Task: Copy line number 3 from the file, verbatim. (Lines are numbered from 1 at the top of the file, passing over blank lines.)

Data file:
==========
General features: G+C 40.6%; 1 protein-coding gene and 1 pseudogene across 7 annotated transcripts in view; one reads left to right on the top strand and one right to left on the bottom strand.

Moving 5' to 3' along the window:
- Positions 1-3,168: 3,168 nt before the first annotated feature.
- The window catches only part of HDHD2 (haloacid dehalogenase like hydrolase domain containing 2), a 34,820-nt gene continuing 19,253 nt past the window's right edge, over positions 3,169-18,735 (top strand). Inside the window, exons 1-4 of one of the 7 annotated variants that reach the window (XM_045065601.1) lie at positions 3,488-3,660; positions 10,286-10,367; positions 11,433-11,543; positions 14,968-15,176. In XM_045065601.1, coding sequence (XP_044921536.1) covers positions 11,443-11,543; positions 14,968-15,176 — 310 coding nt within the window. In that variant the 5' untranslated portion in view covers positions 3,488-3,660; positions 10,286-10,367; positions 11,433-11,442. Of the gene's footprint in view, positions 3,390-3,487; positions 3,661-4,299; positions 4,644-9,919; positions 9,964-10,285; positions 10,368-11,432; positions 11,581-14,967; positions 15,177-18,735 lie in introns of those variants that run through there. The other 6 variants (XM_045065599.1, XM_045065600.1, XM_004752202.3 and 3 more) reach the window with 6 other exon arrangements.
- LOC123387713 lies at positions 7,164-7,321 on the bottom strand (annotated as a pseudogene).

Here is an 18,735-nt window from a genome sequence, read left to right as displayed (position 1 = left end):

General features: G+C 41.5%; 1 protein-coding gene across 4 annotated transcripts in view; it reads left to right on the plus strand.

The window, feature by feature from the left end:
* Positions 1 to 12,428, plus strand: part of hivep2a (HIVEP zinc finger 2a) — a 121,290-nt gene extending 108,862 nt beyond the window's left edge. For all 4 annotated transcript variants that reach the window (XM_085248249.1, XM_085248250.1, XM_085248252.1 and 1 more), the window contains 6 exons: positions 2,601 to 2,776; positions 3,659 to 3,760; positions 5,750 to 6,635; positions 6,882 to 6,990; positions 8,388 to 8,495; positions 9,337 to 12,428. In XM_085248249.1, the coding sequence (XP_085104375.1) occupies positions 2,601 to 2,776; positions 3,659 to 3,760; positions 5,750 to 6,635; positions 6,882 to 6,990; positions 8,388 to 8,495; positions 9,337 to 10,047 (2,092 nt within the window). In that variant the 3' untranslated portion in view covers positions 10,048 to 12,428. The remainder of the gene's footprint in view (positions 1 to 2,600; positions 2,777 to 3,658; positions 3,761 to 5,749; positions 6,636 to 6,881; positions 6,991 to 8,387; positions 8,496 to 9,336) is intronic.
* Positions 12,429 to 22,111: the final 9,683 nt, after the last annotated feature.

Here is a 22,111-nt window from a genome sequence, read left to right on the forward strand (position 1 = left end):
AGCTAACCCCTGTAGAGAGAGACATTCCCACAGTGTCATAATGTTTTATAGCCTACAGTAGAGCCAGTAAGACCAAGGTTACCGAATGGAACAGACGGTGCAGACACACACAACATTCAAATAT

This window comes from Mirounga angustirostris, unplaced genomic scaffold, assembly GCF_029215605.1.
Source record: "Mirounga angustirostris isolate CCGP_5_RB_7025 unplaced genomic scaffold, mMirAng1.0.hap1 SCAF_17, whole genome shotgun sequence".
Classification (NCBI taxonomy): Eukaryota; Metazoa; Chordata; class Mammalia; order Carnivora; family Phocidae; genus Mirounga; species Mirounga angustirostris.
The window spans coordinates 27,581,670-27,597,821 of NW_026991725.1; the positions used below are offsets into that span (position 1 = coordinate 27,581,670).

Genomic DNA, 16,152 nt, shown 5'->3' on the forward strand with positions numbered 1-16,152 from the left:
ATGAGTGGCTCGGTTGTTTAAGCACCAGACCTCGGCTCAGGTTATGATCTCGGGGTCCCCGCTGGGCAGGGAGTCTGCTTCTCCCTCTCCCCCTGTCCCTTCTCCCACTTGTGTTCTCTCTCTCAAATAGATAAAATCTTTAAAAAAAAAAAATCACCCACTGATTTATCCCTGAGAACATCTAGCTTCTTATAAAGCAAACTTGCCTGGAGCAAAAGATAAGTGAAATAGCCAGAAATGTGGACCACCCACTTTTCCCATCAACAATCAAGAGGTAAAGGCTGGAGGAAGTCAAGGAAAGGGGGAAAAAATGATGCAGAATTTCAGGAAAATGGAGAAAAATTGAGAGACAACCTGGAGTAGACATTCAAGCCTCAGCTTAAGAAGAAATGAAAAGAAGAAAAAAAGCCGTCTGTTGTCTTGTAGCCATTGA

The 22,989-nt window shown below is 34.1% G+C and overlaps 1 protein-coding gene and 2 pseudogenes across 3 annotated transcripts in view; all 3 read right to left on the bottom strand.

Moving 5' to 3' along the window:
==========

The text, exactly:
- Positions 1-3,168: 3,168 nt before the first annotated feature.